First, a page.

A colleague and I have just returned from Toronto with a mixed party of 20 sixth-form students after a two-week exchange visit with a difference.
As well as sitting in on lessons and generally absorbing the "culture" of a different education system for the first week, the students spent their second week on a work placement tailored to their own career aspirations.
One student who is considering reading law spent her time with a woman judge, both in chambers and in court. Three others - one of whom wants to work in graphic design, and two who want to be journalists - had placements at The Globe and Mail, Canada's oldest national newspaper, and yet another (an aspiring fashion designer) spent time with a textiles company, following the process from design to manufacture to retail.
However, it wasn't all plain sailing. On the first morning of her placement in a research laboratory, one student decided that watching a foetus being removed from a dead sheep did not endear her towards a planned career in biochemical research. Another didn't realise that shadowing a TV news crew around Toronto meant the day could finish as lat as 11pm. But it wasn't all work: we also visited Niagara Falls and appeared, as part of a studio audience, on Canadian television.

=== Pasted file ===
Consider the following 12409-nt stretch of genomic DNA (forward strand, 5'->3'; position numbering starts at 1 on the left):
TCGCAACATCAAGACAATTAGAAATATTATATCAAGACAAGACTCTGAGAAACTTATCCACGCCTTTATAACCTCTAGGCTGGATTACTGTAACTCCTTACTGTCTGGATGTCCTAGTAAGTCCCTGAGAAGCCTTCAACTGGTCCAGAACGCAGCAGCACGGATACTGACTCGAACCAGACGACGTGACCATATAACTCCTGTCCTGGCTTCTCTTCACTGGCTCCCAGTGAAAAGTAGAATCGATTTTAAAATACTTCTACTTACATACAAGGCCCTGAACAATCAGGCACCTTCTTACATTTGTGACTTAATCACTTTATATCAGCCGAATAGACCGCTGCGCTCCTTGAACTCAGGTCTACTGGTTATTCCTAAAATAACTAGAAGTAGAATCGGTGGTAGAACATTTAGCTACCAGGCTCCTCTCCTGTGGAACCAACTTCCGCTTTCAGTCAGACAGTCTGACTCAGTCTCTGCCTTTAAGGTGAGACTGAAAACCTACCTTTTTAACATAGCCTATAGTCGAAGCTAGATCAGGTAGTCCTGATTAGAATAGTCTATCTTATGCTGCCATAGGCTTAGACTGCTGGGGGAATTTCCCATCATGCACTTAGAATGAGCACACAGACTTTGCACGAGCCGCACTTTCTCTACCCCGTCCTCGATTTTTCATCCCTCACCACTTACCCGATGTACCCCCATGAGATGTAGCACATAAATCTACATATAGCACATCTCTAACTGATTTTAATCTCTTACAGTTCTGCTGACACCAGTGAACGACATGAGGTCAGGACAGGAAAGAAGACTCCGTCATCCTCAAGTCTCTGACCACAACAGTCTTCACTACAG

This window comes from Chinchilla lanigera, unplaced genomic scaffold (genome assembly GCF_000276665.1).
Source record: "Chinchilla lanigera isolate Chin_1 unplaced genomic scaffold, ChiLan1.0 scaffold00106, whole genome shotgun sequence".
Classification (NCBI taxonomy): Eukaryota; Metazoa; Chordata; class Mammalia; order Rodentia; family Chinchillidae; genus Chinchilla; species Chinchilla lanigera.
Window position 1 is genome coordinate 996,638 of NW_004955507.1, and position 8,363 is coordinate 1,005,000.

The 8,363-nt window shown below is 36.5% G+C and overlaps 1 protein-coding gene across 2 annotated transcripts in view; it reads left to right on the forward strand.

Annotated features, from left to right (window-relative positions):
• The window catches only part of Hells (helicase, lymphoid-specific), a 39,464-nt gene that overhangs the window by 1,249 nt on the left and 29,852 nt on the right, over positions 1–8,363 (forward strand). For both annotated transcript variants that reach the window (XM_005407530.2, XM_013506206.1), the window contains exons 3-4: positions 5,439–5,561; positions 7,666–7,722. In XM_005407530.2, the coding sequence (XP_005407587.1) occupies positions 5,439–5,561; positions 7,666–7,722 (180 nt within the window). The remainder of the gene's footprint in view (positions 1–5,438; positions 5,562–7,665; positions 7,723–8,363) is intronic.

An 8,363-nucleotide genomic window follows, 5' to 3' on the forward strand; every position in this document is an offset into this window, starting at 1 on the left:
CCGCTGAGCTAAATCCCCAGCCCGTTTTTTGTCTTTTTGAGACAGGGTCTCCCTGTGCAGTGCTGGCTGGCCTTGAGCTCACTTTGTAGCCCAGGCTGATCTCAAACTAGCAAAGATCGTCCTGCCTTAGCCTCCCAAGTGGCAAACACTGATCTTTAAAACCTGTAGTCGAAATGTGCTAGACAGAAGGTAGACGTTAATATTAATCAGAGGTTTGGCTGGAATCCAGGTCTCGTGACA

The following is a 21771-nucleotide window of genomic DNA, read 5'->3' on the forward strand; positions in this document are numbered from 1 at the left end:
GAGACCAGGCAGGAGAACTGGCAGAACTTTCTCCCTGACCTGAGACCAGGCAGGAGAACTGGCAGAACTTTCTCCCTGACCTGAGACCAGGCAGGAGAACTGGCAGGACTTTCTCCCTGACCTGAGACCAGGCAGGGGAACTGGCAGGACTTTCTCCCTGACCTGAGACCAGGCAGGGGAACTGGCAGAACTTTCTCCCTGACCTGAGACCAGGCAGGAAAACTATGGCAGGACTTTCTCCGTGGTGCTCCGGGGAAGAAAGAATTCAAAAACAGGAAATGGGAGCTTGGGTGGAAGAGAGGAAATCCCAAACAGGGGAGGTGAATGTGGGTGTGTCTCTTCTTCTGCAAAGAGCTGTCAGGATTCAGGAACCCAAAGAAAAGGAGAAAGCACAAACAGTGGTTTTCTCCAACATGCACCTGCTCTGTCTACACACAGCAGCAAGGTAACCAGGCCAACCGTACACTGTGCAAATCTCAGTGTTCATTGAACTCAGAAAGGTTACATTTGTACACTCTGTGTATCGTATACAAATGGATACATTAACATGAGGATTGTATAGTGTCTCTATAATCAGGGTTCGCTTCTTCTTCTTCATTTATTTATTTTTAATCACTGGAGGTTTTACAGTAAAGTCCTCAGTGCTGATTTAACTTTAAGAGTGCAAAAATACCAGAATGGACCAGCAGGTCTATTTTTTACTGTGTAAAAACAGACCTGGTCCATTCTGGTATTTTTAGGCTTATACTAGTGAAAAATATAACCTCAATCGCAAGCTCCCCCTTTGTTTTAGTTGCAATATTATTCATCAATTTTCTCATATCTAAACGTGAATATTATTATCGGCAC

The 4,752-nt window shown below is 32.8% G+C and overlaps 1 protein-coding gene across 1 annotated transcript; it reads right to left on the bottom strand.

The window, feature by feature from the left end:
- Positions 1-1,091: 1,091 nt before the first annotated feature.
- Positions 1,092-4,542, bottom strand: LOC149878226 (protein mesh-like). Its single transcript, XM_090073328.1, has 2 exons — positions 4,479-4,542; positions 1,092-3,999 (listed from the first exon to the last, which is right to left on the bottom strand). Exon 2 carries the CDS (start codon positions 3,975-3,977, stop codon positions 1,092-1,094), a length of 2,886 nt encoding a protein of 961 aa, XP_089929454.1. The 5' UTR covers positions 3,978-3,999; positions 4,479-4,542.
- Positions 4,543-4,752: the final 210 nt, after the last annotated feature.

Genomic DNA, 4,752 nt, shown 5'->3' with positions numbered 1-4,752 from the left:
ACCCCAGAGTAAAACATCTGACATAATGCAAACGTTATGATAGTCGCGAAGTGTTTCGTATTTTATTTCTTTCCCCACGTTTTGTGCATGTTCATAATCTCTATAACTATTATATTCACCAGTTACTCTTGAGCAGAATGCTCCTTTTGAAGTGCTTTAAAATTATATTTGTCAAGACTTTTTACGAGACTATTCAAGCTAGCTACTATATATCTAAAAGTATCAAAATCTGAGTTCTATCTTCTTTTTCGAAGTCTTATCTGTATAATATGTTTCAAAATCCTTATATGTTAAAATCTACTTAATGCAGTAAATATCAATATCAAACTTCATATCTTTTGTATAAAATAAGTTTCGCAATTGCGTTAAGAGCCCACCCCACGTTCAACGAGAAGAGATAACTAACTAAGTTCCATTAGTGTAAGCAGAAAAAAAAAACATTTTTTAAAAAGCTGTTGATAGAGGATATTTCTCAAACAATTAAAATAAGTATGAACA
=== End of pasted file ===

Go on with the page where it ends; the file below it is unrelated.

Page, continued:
The Canadian students will arrive here for a similar programme in late June. This may involve a day trip to Paris on Eurostar as well as the all-important work experience in Guildford or London.
Our students have not stopped talking about their Canadian experience. But what I think is really significant is the number who have had their career paths confirmed as a result of their time in Toronto, or indeed have decided that biochemistry, hotel management or veterinary practice (to name a few) are not for them. The added dimension has been that they have furthered their own understanding of education and the world of work by viewing another culture at close quarters.
This exchange, which is to become an annual event, provides a wonderful opportunity to enrich the school's sixth-form curriculum - very much in line with current government thinking about broadening the post-16 experience for students - and widens our already considerable links with other institutions.
Patrick Russell is head of communication studies at George Abbot school,Guildford, Surrey